Environmental indices and the politics of the Conservation Reserve Program

Environmental indices and the politics of the Conservation Reserve Program Environmental indicators can be used to target public programs to provide a variety of benefits. Social scientists, physical scientists, and politicians have roles in developing indicators that reflect the demands of diverse interest groups. We review the US Department of Agriculture’s Conservation Reserve Program (CRP), the largest agricultural conservation program the United States, to determine how a set of environmental indicators were developed and used, and assess results of their application. The use of such indicators has helped the CRP increase and broaden the program’s environmental benefits beyond erosion reduction, which was the primary focus of early program efforts, to meet other demands. This case study provides an example about how integration and assessment for the purpose of managing public resources requires more than natural science disciplines. Social science can help explain how public values influence what information is collected and how it is interpreted. Examples are given to show how the indices used for the CRP integrated science, politics and social values. In the end, the environmental benefits index (EBI) used to target US$ 20 billion of CRP funds reflects compromises made between science and policy considerations. It is our intention that studying this index will yield ideas and understanding from the natural science community that develops ecosystem indices about how to better plug in to programs in the future. http://www.deepdyve.com/assets/images/DeepDyve-Logo-lg.png Ecological Indicators Elsevier

Environmental indices and the politics of the Conservation Reserve Program

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Publisher
Elsevier
Copyright
Copyright © 2001 Elsevier Science Ltd
ISSN
1470-160x
D.O.I.
10.1016/S1470-160X(01)00002-4
Publisher site
See Article on Publisher Site

Abstract

Environmental indicators can be used to target public programs to provide a variety of benefits. Social scientists, physical scientists, and politicians have roles in developing indicators that reflect the demands of diverse interest groups. We review the US Department of Agriculture’s Conservation Reserve Program (CRP), the largest agricultural conservation program the United States, to determine how a set of environmental indicators were developed and used, and assess results of their application. The use of such indicators has helped the CRP increase and broaden the program’s environmental benefits beyond erosion reduction, which was the primary focus of early program efforts, to meet other demands. This case study provides an example about how integration and assessment for the purpose of managing public resources requires more than natural science disciplines. Social science can help explain how public values influence what information is collected and how it is interpreted. Examples are given to show how the indices used for the CRP integrated science, politics and social values. In the end, the environmental benefits index (EBI) used to target US$ 20 billion of CRP funds reflects compromises made between science and policy considerations. It is our intention that studying this index will yield ideas and understanding from the natural science community that develops ecosystem indices about how to better plug in to programs in the future.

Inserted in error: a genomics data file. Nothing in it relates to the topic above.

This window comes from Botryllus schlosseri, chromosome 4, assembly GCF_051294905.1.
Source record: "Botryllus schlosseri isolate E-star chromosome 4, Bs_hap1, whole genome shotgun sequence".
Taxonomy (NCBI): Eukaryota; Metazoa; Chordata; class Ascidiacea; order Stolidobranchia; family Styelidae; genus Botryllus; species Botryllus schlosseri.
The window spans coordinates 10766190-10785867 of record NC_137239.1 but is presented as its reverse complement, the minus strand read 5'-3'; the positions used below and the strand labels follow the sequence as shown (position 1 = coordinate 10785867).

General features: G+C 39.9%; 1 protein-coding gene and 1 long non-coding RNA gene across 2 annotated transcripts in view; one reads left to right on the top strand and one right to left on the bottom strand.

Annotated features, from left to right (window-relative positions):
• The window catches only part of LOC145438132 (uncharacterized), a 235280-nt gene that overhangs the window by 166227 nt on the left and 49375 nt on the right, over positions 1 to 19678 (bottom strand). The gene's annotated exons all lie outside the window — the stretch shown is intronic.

Journal

Ecological IndicatorsElsevier

Published: Aug 1, 2001

References

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